As we get older we all experience the same routines of regular health check-ups to ensure our risks for cancer, cholesterol, high-blood pressure and other such conditions are kept in check. Most of these conditions don’t present a risk till later in life and until then it’s unlikely you go for regular health screenings. Oral health is different. The issues that develop with your teeth and gums can affect people of all ages, and in some cases are more likely to affect you the younger you are due to lifestyle and brushing habits. That’s why it’s important to visit your dentist regularly to monitor your oral health, but the question is how regular is regular?
Why it is important to see your dentist
Oral health is important to your all round wellbeing. A good oral hygiene routine will have lifelong benefits; however the work you do at home is only half the battle. Regular teething cleaning and gum care are the best preventative measures you can take to keep your teeth healthy, but they won’t help you to address issues that you can’t see. Many of the most common dental conditions that have long-term ramifications start without any easily noticeable indicators. When caught early, though, these conditions can generally be treated, preventing them from developing into a bigger issue.
Regular twice-yearly checkups from your dentists allows them to monitor your oral health and provide early and preventative treatment to issues that may be developing. The right dental hygiene routine will be personalised to you (type of brush, toothpaste, cleaning intervals, floss etc) and regular visits will also give your dentist a chance to check how your overall home cleaning routine is working and provide advice on how best to take your teeth and gums.
How Often Should You See Your Dentist
The common advice many of us know is that you should visit the dentist every six months for a regular check-up. Biannual dentist visits are a good starting point, but the true answer to the question of how often you should visit the dentist will be a personal one. Through a variety of factors from lifestyle to genetics, some people will require more assistance in keeping their teeth and gums healthy than others and will therefore require more regular dentist visits. The amount you need to visit your dentist will also vary with age, with younger children and teenagers likely needing more regular and careful monitoring to ensure healthy teeth development.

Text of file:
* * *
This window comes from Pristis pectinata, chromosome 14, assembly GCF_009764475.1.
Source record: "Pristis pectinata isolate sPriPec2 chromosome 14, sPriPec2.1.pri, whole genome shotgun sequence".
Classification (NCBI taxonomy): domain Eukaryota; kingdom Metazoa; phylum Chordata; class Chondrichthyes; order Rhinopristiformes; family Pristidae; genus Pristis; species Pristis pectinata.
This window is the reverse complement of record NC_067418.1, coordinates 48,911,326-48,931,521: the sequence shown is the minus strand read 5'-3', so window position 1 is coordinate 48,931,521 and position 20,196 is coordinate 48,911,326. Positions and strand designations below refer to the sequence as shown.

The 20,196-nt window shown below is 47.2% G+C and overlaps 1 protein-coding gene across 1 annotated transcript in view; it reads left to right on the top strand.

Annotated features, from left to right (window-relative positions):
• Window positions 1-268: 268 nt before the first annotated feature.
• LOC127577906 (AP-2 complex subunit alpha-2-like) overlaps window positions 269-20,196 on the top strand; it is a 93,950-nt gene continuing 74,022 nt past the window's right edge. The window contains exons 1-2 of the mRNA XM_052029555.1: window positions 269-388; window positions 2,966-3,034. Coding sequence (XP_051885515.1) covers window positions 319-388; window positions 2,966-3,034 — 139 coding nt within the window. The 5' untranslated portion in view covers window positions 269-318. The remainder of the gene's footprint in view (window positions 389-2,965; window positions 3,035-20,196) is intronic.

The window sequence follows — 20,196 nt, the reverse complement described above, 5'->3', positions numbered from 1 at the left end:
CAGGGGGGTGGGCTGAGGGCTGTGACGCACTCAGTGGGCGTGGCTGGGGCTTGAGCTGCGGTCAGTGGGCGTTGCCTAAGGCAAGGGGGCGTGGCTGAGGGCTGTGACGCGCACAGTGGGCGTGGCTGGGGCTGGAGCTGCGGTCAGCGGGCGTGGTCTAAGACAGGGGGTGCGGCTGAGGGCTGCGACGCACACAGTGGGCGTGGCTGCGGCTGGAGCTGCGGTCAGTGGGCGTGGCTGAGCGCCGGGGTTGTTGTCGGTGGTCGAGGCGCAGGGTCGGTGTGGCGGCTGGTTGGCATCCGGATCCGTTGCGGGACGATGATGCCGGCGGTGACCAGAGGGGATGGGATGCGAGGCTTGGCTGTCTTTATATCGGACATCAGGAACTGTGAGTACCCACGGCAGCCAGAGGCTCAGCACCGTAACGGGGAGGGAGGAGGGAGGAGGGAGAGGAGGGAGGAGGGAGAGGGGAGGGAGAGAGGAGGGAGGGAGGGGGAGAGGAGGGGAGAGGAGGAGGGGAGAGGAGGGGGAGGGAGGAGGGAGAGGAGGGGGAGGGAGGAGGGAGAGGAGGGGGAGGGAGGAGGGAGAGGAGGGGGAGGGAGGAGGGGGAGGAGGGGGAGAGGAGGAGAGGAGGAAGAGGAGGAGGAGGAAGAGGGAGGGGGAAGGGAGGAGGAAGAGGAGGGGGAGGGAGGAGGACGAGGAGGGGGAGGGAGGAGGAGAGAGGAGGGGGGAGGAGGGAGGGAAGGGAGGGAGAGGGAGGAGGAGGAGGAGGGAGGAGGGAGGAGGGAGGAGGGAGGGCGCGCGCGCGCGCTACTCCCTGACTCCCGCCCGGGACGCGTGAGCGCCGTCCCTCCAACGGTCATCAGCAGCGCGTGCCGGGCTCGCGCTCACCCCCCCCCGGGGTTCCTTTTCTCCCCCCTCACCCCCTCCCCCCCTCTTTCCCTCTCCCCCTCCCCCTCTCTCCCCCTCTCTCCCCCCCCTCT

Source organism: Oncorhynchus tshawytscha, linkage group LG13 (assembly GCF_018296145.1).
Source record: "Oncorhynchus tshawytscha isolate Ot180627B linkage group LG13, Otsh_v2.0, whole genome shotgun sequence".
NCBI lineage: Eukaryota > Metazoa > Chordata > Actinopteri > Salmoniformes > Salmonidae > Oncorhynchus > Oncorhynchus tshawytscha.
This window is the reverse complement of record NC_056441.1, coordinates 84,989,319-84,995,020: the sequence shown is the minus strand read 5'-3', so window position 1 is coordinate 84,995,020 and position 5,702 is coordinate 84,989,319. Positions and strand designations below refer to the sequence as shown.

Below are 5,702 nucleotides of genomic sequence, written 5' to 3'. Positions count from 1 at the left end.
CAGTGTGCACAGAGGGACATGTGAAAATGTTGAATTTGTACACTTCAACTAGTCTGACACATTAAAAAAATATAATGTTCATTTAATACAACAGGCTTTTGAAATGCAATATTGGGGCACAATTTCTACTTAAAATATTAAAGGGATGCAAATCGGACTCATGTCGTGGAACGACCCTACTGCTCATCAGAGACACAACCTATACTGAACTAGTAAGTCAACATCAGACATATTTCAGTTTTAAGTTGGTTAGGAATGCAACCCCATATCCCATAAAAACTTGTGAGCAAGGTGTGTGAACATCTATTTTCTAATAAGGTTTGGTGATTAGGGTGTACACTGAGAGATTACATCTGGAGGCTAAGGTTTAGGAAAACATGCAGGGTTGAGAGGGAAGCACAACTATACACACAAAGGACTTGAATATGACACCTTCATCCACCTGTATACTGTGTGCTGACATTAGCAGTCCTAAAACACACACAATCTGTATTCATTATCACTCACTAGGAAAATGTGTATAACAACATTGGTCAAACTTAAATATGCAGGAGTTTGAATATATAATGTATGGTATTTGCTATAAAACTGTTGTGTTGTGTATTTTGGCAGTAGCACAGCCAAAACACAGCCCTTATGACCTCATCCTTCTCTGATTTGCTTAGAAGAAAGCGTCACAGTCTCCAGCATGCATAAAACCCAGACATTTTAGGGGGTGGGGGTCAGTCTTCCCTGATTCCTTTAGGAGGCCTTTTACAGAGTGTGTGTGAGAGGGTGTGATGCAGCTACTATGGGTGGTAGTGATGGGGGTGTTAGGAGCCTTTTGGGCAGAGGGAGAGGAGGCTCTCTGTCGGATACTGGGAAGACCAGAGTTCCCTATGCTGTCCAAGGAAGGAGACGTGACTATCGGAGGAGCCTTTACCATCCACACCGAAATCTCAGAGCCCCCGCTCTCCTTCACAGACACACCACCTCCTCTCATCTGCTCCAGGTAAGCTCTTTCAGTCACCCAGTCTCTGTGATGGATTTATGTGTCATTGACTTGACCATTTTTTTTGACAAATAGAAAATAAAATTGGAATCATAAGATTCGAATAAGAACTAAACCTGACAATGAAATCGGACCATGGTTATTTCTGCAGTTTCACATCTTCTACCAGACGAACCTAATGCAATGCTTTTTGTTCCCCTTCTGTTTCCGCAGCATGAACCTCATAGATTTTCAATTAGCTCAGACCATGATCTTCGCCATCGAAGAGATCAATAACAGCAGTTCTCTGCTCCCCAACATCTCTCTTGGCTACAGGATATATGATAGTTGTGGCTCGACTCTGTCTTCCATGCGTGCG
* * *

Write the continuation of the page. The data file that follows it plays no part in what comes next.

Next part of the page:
If you are at a greater risk of oral health conditions then you may need to visit the dentist more regularly. Suffers of gum disease, diabetics, pregnant women, smokers, and those who are immunocompromised may all need to visit the dentist more often than the standard biannual check-up schedule. Your dentist will be able to advise you on the best appointment schedule for you, just remember that if any issues arise don’t be tempted to wait until your next appointment—most dental conditions have a much better prognosis when treated early.
What Does a Dental Check Up Consist Of
The primary purpose of a dental check up is to examine your teeth and gums for cavities and gum disease. Depending on the regularity of your appointments, the dentist may also take dental x-rays to look for any hidden issues below the gum line or inside your teeth. In addition to checking for cavities, the dentist will pay particular attention to different things depending on the age of the patient.
In young children and babies the dentist will pay close attention to early risk indicators for decay, orthodontic problems, and issues caused by things such as dummy or thumb sucking. Appointments with babies and children will usually have the least amount of work involved, but will focus heavily on early identification, prevention, and teaching.
Teenage dental appointments will generally be focused on emphasising the dangers of bad habits such as smoking, soft drinks, and tea/coffee to oral health, and the benefits of a good oral routine. This is also when further orthodontic work may be carried out as the adult teeth begin to replace the teeth from childhood.
Adult check-ups will mostly be focussed on monitoring, with the dentists checking for new developments and the condition of pre-existing repair and preventative work. Depending on risk factors, regular oral cancer screenings may be carried out as well.
Unlike many other health conditions, it’s very difficult to correct dental problems once they have reached the point of requiring intervention. We only have one set of teeth and those teeth don’t have the ability to regrow or heal themselves. Identifying issues early and addressing them with preventative treatment is key to good long-term oral health.
Contact the friendly team at Aesthetic Dental and Denture Clinic today to book your next dental check up or to discuss any concerns you may have with your teeth.